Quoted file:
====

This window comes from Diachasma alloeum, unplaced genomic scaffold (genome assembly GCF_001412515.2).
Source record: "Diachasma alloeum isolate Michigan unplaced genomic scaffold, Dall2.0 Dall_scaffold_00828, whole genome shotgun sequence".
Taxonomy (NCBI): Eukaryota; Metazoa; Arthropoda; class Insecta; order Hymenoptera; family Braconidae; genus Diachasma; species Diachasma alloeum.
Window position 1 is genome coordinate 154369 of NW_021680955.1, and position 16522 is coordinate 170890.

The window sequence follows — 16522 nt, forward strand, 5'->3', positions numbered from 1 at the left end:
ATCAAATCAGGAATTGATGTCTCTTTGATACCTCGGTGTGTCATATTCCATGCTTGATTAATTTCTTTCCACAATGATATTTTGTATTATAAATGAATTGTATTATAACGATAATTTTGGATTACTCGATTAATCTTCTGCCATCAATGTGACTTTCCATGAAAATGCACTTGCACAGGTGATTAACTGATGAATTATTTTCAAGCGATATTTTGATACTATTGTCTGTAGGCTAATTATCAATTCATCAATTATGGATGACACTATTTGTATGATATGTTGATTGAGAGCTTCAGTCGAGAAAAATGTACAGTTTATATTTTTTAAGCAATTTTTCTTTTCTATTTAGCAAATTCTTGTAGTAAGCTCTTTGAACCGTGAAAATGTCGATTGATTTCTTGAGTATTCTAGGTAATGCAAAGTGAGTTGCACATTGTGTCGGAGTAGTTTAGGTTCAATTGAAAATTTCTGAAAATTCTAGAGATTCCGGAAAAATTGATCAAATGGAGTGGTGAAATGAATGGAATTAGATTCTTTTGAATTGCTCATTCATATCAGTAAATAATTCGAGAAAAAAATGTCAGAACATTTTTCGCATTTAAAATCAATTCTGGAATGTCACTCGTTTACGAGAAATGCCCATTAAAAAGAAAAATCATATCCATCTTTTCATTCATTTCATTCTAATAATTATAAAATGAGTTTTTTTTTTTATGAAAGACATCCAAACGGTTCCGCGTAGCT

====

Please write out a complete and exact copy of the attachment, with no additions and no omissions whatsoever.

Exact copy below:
This window comes from Diachasma alloeum, unplaced genomic scaffold (genome assembly GCF_001412515.2).
Source record: "Diachasma alloeum isolate Michigan unplaced genomic scaffold, Dall2.0 Dall_scaffold_00828, whole genome shotgun sequence".
Taxonomy (NCBI): Eukaryota; Metazoa; Arthropoda; class Insecta; order Hymenoptera; family Braconidae; genus Diachasma; species Diachasma alloeum.
Window position 1 is genome coordinate 154369 of NW_021680955.1, and position 16522 is coordinate 170890.

The window sequence follows — 16522 nt, forward strand, 5'->3', positions numbered from 1 at the left end:
ATCAAATCAGGAATTGATGTCTCTTTGATACCTCGGTGTGTCATATTCCATGCTTGATTAATTTCTTTCCACAATGATATTTTGTATTATAAATGAATTGTATTATAACGATAATTTTGGATTACTCGATTAATCTTCTGCCATCAATGTGACTTTCCATGAAAATGCACTTGCACAGGTGATTAACTGATGAATTATTTTCAAGCGATATTTTGATACTATTGTCTGTAGGCTAATTATCAATTCATCAATTATGGATGACACTATTTGTATGATATGTTGATTGAGAGCTTCAGTCGAGAAAAATGTACAGTTTATATTTTTTAAGCAATTTTTCTTTTCTATTTAGCAAATTCTTGTAGTAAGCTCTTTGAACCGTGAAAATGTCGATTGATTTCTTGAGTATTCTAGGTAATGCAAAGTGAGTTGCACATTGTGTCGGAGTAGTTTAGGTTCAATTGAAAATTTCTGAAAATTCTAGAGATTCCGGAAAAATTGATCAAATGGAGTGGTGAAATGAATGGAATTAGATTCTTTTGAATTGCTCATTCATATCAGTAAATAATTCGAGAAAAAAATGTCAGAACATTTTTCGCATTTAAAATCAATTCTGGAATGTCACTCGTTTACGAGAAATGCCCATTAAAAAGAAAAATCATATCCATCTTTTCATTCATTTCATTCTAATAATTATAAAATGAGTTTTTTTTTTTATGAAAGACATCCAAACGGTTCCGCGTAGCT